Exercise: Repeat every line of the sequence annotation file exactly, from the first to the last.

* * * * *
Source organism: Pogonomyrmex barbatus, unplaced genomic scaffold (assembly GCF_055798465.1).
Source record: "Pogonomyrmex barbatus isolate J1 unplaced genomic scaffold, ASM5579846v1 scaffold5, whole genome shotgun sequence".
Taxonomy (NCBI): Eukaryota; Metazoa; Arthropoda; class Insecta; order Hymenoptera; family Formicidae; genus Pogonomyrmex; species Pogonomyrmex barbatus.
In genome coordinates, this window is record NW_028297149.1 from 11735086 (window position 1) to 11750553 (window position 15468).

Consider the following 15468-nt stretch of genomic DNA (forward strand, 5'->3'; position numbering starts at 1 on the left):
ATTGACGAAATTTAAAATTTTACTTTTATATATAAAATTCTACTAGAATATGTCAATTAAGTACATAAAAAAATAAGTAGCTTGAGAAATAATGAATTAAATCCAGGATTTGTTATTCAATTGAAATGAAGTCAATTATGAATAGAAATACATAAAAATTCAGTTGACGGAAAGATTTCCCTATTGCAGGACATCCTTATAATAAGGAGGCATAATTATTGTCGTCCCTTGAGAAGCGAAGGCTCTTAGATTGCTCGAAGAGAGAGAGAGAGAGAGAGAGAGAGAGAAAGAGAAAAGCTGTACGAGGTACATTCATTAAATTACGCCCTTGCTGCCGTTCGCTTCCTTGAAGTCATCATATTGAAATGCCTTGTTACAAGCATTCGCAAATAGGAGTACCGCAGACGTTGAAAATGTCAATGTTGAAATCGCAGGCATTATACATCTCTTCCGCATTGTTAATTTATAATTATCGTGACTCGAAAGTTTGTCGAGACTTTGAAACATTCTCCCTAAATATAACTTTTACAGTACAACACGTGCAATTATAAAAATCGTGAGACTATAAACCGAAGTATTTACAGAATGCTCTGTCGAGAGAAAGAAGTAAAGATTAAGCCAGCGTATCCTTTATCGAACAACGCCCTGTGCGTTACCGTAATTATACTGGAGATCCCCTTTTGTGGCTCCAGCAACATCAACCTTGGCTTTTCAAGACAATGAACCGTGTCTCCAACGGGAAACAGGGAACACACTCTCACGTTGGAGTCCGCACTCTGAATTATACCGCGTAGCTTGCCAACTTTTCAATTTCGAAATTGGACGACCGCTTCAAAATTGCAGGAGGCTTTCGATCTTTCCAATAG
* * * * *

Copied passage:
Source organism: Pogonomyrmex barbatus, unplaced genomic scaffold (assembly GCF_055798465.1).
Source record: "Pogonomyrmex barbatus isolate J1 unplaced genomic scaffold, ASM5579846v1 scaffold5, whole genome shotgun sequence".
Taxonomy (NCBI): Eukaryota; Metazoa; Arthropoda; class Insecta; order Hymenoptera; family Formicidae; genus Pogonomyrmex; species Pogonomyrmex barbatus.
In genome coordinates, this window is record NW_028297149.1 from 11735086 (window position 1) to 11750553 (window position 15468).

Consider the following 15468-nt stretch of genomic DNA (forward strand, 5'->3'; position numbering starts at 1 on the left):
ATTGACGAAATTTAAAATTTTACTTTTATATATAAAATTCTACTAGAATATGTCAATTAAGTACATAAAAAAATAAGTAGCTTGAGAAATAATGAATTAAATCCAGGATTTGTTATTCAATTGAAATGAAGTCAATTATGAATAGAAATACATAAAAATTCAGTTGACGGAAAGATTTCCCTATTGCAGGACATCCTTATAATAAGGAGGCATAATTATTGTCGTCCCTTGAGAAGCGAAGGCTCTTAGATTGCTCGAAGAGAGAGAGAGAGAGAGAGAGAGAGAGAAAGAGAAAAGCTGTACGAGGTACATTCATTAAATTACGCCCTTGCTGCCGTTCGCTTCCTTGAAGTCATCATATTGAAATGCCTTGTTACAAGCATTCGCAAATAGGAGTACCGCAGACGTTGAAAATGTCAATGTTGAAATCGCAGGCATTATACATCTCTTCCGCATTGTTAATTTATAATTATCGTGACTCGAAAGTTTGTCGAGACTTTGAAACATTCTCCCTAAATATAACTTTTACAGTACAACACGTGCAATTATAAAAATCGTGAGACTATAAACCGAAGTATTTACAGAATGCTCTGTCGAGAGAAAGAAGTAAAGATTAAGCCAGCGTATCCTTTATCGAACAACGCCCTGTGCGTTACCGTAATTATACTGGAGATCCCCTTTTGTGGCTCCAGCAACATCAACCTTGGCTTTTCAAGACAATGAACCGTGTCTCCAACGGGAAACAGGGAACACACTCTCACGTTGGAGTCCGCACTCTGAATTATACCGCGTAGCTTGCCAACTTTTCAATTTCGAAATTGGACGACCGCTTCAAAATTGCAGGAGGCTTTCGATCTTTCCAATAG